This week at the drawing board was all about colour and pattern. Having put everyone through their paces last week by asking them to draw a packet of crisps (which, as you might imagine, gathered a 'mixed' response, but lovely drawings nonetheless..!), I decided that the natural way to capitalise on the lessons learnt from that was this setup of a lemon and orange set on tin foil.

OUCH? Well, not really... 

Merlynn

Tin foil can appear to be colourless and boring - but when we crinkle it just a little and put something bright on top - voila! Colour and pattern heaven! 

Gavin



Sara
We began with a careful line drawing,  using the fruits as a safe anchor-point from which to connect the maze of patterns. You can see from margery's drawing below that the amount of observation and concentration required was rather like solving a complicated puzzle.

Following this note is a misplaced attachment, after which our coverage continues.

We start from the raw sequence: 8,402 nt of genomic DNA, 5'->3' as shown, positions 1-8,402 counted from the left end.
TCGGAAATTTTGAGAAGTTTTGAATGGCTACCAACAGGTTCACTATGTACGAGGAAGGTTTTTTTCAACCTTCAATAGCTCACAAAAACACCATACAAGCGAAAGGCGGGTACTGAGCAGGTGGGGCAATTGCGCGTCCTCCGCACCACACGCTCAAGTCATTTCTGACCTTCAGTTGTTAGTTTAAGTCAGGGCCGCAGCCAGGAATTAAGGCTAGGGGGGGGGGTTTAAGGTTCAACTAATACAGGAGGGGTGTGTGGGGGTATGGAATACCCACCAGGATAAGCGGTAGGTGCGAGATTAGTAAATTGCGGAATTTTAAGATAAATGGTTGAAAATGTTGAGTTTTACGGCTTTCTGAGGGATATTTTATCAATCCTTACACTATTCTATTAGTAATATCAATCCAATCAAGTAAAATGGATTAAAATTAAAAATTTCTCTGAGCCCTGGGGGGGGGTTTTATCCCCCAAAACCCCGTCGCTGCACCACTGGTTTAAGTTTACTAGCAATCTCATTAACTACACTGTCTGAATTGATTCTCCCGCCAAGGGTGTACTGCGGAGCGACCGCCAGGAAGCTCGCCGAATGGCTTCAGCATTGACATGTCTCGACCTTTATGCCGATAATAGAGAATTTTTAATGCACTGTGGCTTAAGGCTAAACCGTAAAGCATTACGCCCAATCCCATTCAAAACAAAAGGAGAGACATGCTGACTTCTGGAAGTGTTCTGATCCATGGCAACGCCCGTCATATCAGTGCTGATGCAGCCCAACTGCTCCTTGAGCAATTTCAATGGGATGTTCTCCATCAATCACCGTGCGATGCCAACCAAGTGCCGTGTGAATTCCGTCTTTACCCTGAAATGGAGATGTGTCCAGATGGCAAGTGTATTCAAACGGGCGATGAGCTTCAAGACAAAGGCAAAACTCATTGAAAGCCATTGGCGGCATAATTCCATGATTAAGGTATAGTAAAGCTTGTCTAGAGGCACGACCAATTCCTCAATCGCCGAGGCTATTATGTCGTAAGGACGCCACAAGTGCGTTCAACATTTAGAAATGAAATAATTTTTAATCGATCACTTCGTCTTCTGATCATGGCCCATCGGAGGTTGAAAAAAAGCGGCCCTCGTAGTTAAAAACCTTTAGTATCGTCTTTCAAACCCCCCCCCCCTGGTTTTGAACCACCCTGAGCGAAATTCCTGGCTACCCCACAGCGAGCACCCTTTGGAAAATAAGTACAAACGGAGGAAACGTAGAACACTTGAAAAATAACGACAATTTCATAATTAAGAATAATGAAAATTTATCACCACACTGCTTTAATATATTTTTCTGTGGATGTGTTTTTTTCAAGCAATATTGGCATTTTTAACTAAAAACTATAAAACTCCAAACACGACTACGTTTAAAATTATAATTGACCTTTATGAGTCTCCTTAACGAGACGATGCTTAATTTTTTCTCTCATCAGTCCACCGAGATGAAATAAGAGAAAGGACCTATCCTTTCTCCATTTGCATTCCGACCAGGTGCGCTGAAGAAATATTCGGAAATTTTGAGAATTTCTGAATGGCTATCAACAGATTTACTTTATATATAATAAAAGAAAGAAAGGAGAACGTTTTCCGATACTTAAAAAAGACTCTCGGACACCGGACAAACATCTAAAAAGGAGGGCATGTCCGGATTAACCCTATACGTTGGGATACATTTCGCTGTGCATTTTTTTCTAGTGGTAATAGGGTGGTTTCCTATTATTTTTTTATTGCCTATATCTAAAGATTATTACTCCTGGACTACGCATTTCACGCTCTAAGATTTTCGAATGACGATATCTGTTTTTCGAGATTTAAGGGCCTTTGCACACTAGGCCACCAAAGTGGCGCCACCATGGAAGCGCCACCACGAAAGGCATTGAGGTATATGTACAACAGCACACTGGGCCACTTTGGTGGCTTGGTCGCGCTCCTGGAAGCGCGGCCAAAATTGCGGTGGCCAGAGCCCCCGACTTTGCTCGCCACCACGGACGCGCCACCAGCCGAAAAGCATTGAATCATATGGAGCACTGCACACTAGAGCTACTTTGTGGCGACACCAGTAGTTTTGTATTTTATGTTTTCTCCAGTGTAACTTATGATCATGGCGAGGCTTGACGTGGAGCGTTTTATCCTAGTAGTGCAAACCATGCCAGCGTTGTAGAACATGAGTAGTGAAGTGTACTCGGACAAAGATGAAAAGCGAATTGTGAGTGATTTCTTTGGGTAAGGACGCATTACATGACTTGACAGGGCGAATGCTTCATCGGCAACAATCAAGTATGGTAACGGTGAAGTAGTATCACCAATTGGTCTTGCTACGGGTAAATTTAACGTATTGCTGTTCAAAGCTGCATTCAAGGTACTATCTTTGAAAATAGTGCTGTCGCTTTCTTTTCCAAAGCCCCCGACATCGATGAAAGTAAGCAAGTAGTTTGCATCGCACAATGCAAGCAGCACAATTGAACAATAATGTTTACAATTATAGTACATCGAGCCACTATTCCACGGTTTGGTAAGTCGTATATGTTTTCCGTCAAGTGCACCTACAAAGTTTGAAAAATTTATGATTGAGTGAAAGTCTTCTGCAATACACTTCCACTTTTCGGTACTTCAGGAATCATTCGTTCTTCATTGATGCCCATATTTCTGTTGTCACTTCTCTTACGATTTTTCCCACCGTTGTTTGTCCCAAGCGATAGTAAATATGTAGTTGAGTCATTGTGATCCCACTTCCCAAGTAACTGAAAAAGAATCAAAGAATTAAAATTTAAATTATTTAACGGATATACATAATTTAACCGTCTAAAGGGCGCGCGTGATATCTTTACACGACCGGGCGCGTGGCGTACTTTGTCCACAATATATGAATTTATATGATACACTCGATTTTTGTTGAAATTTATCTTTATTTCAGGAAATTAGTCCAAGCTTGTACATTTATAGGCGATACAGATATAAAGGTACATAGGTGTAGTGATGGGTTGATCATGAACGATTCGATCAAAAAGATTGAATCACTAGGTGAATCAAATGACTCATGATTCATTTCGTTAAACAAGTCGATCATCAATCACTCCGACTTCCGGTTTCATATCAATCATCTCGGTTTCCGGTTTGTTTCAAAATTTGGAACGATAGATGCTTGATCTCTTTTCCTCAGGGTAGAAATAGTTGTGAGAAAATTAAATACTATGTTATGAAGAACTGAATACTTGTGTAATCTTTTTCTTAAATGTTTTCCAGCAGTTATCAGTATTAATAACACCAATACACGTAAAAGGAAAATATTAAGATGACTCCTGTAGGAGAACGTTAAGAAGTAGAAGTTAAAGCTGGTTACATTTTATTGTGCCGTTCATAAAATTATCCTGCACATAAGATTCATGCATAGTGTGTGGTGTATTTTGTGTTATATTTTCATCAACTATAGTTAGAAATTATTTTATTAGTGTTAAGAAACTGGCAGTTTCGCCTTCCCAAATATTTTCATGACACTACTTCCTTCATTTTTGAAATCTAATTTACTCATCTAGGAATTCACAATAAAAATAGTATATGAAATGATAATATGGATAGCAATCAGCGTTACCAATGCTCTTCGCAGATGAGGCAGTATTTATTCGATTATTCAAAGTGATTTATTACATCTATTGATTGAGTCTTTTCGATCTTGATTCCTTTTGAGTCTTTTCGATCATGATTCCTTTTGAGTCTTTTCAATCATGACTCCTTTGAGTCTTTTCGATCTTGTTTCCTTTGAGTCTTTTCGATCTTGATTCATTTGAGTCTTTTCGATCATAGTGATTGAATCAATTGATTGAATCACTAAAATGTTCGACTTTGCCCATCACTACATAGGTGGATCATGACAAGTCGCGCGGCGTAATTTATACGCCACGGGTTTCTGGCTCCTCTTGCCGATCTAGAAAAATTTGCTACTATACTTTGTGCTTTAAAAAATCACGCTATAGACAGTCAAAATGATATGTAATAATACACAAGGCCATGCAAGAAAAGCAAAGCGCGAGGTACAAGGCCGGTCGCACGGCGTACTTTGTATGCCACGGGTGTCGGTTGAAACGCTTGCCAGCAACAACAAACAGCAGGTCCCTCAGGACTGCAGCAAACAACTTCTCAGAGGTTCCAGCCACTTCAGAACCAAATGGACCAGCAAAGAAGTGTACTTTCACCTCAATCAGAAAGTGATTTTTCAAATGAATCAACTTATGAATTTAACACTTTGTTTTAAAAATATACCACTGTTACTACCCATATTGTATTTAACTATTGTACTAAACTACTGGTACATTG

Margery's drawing 
Adding colour brought relief and an element of clarity. 
Margery's artwork after a couple of hours painting. 
While the fruits were painted first, the artworks were transformed with the addition blues. I hesitate to say that the blue acted as an excellent foil for the warmth of the yellow and orange, but it did so you will excuse the pun!  



Colin - this is only the fourth watercolour that Colin has done. Amazing! 

Dympna

The results were a triumph of colour and the paintings are joyful! While everyone 'suffered' at various stages in this exercise, a lot was learnt and some were even keen to try the subject again! None of the paintings were completed due to time restraints, but they still look great. 

Brigid


Lorraine

 I'm very proud of how hard my students work, and am grateful for the trust they put in me when they walk in the door and see what awaits every week. I thanked them during the class yesterday, and Pat's little voice said... 'Resistance is futile' !!!!! 

Pat
Next up: Drawing worshop Belfast, Children's workshop, Watercolour weekend. For information email julie@juliedouglas.co.uk